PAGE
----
Welcome to our small homestead in Sweden

Flower season kick off


Challenging temperature switches

The temperatures are still low. A few days ago, we had yet another night with frost. The temperature fell down to minus 2 degrees right after I had started planting my flower containers and decided to leave several of my annuals outside for the night. Fortunately, I didn’t lose very many plants, although some plants got frost damaged.

Furthermore, when the sun is up, the temperature quickly rises to 18 degrees plus. Then, the greenhouse turns into an oven. But, since we haven’t installed automatic openers, I must remember to open the doors in the morning, or the plants will be scorched. Consequently, I have seen heat damage on some plants already. However, it is challenging with the oscillating temperatures at this time of year. Particularly when we leave for work in Norway and are unable to attend to the plants.

Luckily, both Frank and I have had opportunity to be on the farm a lot lately. That is a treat since we have a lot to do before starting on the newbuild.


The Garden Season is on

Anyway, frost or not, our perennials, shrubs and trees are awakening from their winter rest. Even the Gunnera Manicata I planted last year appears to have made it. At first, I thought it was dead, because all I could see was a dried up lump from last year’s plant. But, a few days ago, I noticed green leaves appearing at the base of the lump. I’m really excited about that.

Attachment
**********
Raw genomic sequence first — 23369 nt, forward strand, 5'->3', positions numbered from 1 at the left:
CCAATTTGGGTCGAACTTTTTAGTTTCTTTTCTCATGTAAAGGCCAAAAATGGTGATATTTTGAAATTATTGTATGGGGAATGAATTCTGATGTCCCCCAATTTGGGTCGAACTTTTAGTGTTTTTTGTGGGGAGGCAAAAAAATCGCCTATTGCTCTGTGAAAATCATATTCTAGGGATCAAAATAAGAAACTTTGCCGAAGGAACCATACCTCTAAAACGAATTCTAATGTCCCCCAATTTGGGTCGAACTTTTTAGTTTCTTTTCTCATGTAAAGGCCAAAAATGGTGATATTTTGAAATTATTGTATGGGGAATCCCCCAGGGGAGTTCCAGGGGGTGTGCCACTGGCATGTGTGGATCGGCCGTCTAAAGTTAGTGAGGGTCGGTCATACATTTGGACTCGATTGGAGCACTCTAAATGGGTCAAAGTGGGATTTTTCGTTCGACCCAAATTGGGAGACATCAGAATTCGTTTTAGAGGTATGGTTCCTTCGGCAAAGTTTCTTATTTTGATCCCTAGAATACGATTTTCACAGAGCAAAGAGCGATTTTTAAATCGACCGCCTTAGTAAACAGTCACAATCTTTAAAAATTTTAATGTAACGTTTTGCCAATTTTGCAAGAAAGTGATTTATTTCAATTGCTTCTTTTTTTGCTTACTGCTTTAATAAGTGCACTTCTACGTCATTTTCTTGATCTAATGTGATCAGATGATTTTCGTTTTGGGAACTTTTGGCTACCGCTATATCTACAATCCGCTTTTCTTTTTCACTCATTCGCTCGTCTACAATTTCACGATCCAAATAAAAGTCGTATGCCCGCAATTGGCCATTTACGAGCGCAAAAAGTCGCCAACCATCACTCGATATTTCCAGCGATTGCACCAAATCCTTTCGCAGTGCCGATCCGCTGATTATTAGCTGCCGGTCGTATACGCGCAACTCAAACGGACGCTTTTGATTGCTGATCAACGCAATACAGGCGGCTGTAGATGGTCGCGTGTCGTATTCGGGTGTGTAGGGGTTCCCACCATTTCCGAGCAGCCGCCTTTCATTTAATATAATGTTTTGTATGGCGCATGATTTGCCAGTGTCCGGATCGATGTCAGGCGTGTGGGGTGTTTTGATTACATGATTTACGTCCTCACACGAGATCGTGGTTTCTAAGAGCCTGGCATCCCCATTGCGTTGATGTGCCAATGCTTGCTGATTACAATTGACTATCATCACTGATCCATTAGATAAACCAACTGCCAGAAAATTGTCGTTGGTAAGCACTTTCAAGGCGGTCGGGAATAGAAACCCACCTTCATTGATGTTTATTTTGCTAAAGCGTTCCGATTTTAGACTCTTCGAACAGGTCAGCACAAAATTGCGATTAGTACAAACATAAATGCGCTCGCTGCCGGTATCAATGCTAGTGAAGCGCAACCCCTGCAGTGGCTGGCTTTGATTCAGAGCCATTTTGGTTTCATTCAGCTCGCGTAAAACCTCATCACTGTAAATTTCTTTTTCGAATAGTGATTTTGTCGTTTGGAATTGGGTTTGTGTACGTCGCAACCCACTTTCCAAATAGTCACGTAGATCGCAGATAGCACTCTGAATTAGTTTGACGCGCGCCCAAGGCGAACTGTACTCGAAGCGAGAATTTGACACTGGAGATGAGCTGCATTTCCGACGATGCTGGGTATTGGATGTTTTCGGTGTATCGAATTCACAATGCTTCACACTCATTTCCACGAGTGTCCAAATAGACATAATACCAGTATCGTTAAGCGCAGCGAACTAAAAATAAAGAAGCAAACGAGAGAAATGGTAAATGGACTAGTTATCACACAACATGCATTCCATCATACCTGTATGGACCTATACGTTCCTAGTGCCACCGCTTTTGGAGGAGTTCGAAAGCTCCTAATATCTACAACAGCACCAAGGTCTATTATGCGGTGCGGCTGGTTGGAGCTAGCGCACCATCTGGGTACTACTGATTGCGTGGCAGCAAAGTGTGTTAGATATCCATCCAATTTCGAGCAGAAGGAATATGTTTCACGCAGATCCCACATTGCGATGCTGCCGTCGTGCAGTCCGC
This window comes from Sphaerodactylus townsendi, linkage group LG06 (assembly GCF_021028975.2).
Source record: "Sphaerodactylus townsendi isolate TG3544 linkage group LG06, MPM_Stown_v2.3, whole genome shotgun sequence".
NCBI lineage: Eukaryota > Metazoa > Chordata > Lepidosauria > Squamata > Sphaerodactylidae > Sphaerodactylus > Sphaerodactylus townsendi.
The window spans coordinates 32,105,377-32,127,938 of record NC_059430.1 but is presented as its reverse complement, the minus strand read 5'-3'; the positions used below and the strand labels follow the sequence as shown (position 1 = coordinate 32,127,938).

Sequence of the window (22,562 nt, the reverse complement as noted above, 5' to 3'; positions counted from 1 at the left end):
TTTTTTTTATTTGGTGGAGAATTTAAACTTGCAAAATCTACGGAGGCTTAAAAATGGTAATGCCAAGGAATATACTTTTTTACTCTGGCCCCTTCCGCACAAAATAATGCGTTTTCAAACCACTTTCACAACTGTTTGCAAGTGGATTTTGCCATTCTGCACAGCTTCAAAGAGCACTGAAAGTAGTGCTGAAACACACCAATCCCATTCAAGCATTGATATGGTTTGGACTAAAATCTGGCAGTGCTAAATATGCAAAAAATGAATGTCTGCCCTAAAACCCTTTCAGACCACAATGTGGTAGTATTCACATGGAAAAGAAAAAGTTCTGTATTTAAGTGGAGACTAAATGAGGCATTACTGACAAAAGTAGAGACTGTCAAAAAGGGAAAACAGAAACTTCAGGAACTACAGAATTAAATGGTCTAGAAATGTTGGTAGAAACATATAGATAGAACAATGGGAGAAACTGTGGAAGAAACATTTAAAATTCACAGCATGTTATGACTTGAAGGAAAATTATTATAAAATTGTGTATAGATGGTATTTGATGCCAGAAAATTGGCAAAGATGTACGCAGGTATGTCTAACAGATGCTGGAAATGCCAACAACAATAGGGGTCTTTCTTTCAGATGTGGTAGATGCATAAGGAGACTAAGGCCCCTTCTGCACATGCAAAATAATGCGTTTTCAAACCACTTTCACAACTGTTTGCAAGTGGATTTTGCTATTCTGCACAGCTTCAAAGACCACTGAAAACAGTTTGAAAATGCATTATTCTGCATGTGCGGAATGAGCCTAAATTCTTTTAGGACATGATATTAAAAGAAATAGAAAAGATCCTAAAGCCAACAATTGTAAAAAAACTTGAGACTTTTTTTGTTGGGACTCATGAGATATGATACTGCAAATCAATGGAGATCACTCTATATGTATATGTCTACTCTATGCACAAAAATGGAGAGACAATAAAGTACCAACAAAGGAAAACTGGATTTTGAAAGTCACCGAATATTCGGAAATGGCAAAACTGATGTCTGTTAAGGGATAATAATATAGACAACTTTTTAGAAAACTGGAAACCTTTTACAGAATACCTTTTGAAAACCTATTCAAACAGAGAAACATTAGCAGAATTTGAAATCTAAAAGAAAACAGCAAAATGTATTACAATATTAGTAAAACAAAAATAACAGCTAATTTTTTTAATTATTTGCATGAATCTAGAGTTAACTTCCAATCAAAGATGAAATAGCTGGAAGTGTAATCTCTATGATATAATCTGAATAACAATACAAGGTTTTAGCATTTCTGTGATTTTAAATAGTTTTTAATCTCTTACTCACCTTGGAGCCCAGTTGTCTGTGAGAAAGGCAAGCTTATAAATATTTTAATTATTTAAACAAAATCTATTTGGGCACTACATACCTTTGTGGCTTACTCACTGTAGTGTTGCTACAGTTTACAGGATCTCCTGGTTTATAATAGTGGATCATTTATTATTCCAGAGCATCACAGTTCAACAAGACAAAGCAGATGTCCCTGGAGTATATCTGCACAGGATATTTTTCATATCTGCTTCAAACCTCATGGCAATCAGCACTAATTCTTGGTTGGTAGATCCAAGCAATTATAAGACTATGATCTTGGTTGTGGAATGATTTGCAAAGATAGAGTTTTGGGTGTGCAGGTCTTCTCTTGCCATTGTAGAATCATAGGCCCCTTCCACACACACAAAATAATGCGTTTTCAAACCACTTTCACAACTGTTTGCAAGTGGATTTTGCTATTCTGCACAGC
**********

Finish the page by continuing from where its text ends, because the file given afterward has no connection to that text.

Gunnera Manicata

Of all the bulbs I planted last autumn, the tulips have been a partial success. The tulips I planted directly in the ground have flowered and avoided being eaten by deer. Yesss! But, the tulips I planted in containers have been less successful. They haven’t rotted since I kept them in the greenhouse until March. By then they were on their way to form flower bulbs, but when I took them outside, the cold weather seemed to stop the development entirely. Some have flowered unevenly, while others just stopped developing entirely, and just seemed to dry up.

As for the other bulbs I planted, they are doing fine. I particularly appreciate the daffodils, which seem to flower for a long time. I will definitely plant more of those for next year.

The Fruits Trees are flowering too

Another pleasure is that most of our fruit trees are flowering, some for the first time. The plum trees have already flowered over, while the apple trees flowers at different times. I have also had flowers on the apricot trees, which was a surprise since we moved the trees last fall. I was happy they both had survived the move, despite the roots not being very deep. But, now I wonder if we’ll have fruits, or if the frost have damaged whatever might have been. There was also a few flowers on the peach tree and the Amelanchiers I planted last year are also flowering.

One of the pear trees is also flowering now, as is the cherry tree. I have to remember to cover up the cherries, or the birds will get it all. The same goes for blueberries and honeyberries, which also have flowers.

Cherry tree blossoms
Apple tree
Pear tree blossoms

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